I love this formal pose in front of a vegetable garden — and it’s very typical of the photographer’s work.
Corkhill was an amateur who took thousands of pictures of his prosperous dairy farming community between 1890 and 1910.
His images were rediscovered in 1975, when his daughter gave his surviving glass plate negatives to the National Library. Among the 840 that could still be printed were portraits of family and neighbors of a “special intensity and intimacy,” according to the book, Taken at Tilba.
For the natural light, Corkhill had to work outside, in gardens and farmyards. But he often posed his subjects as if they were in a studio, with small tables, chairs, and books. His backdrops were sometimes shrubs and flowers, but he also seemed satisfied with rough fences, water tanks, or the space between two farm sheds. Occasionally, the sitters look a little amused by the process, but the photographer’s approach is not ironic.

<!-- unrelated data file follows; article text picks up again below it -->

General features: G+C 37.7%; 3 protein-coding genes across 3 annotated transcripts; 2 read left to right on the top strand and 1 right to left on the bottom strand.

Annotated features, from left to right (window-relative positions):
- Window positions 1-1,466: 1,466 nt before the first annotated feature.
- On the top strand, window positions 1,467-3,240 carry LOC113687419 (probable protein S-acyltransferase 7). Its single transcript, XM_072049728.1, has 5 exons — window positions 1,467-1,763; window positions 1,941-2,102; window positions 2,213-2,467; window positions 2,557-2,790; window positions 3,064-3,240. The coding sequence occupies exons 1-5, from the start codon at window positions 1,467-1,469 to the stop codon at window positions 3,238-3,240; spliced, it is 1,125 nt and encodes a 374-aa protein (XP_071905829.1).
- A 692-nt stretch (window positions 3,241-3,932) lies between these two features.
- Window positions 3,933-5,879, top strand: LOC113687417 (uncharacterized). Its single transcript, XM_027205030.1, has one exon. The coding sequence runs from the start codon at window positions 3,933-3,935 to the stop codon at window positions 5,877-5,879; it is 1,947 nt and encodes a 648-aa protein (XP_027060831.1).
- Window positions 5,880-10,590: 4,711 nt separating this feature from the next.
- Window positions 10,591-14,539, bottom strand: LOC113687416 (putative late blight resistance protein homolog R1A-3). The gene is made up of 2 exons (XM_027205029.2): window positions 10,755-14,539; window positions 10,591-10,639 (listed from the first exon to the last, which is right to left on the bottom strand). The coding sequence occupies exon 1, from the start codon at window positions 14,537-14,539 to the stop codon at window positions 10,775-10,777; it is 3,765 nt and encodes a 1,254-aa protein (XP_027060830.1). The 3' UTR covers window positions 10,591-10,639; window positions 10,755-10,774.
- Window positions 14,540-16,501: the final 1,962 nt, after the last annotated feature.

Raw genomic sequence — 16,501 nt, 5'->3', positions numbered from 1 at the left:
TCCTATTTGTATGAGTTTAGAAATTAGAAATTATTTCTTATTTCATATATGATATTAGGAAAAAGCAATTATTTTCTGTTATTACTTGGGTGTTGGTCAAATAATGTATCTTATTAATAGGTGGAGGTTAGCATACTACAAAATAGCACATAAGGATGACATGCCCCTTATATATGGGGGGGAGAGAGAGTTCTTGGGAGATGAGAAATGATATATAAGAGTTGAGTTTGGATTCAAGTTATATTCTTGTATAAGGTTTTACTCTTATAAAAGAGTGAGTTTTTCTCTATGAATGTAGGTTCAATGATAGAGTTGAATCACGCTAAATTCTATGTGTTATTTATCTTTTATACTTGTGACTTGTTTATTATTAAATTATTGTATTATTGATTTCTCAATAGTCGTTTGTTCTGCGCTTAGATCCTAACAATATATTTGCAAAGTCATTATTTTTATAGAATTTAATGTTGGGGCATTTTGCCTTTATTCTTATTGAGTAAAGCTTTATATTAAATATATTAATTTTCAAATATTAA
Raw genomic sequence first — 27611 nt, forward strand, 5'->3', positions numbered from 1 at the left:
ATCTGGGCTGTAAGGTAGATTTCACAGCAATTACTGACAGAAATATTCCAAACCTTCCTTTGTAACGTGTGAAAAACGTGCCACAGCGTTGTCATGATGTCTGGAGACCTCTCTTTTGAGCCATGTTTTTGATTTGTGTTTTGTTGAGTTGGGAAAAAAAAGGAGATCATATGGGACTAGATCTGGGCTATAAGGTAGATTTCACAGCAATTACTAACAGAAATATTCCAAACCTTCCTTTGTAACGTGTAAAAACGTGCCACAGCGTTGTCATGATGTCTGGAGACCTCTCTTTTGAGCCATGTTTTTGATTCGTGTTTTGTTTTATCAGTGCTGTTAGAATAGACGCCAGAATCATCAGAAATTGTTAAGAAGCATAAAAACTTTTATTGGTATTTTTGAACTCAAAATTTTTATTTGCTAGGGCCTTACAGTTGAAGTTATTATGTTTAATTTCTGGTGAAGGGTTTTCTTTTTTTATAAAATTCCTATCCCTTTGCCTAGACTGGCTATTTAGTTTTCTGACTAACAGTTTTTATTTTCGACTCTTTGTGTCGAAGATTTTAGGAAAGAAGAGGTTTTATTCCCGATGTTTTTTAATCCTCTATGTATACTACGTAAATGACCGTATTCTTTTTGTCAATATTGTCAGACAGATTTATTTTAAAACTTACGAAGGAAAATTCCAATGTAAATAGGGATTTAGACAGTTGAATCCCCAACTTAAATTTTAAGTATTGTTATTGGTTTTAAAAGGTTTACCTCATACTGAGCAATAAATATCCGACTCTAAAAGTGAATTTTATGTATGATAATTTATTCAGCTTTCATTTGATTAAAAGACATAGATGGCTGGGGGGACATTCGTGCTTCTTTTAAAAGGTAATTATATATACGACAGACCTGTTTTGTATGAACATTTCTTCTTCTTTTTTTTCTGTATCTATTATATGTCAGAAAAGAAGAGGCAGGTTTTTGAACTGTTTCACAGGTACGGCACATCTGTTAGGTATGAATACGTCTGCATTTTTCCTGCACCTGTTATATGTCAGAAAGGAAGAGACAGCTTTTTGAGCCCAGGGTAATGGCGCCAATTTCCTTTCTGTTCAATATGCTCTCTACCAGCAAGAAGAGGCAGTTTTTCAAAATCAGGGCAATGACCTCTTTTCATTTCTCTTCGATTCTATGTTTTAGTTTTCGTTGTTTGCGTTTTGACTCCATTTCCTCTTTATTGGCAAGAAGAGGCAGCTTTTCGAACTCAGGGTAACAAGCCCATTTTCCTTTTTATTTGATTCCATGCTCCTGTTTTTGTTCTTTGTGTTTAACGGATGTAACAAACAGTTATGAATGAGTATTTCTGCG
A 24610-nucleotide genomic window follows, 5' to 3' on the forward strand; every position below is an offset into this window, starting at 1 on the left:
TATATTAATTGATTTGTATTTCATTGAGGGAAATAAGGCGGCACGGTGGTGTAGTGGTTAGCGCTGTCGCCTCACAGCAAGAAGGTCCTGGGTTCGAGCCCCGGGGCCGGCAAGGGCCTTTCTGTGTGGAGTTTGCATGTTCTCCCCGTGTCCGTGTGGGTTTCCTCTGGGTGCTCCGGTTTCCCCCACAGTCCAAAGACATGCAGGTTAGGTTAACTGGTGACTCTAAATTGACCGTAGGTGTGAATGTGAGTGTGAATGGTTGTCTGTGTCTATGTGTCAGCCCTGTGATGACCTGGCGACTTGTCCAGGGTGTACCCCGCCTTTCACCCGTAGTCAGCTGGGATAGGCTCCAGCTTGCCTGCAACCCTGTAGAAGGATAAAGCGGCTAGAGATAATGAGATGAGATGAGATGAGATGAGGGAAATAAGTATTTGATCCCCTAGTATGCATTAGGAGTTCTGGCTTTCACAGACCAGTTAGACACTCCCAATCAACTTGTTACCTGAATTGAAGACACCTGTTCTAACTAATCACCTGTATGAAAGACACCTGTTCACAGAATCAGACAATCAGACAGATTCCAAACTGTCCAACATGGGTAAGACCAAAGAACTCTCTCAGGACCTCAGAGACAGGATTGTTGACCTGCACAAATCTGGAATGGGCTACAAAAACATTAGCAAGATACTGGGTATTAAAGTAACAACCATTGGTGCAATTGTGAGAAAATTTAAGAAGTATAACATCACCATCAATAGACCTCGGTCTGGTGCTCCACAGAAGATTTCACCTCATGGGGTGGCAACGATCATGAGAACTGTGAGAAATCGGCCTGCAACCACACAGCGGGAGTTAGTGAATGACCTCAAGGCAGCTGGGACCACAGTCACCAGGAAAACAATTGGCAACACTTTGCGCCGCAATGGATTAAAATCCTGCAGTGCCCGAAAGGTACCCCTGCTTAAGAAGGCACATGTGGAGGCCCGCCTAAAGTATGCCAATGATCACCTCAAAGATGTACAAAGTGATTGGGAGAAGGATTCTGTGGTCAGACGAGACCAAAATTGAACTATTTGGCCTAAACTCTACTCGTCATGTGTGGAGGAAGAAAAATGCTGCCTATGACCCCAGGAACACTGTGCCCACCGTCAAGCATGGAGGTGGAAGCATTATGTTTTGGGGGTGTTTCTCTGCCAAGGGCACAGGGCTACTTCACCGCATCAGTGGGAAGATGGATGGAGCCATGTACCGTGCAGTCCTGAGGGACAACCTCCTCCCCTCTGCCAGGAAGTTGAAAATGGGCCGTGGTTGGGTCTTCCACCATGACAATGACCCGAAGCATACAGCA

“Corkhill’s familiarity with and affection for his subjects is evident . . . and imbues his photographs with a strange combination of authority and informality. He has a rather casual approach to the backgrounds in his portraits, as if his familiarity with the scenes he records makes him impervious to some of their oddities,” according to his biography on the Library’s website.
You can click on the linked titles below to see more of his pictures, or you can browse through the online catalog here.
Woman with a dog
Woman by a cane table
Boy by a chair
Mrs. Elizabeth Kendall Bate, aged about 83
Man sitting in a garden
Two young men
Frank Stanley Griffiths
Corkhill’s wife and their children
Young woman by a table
Two young men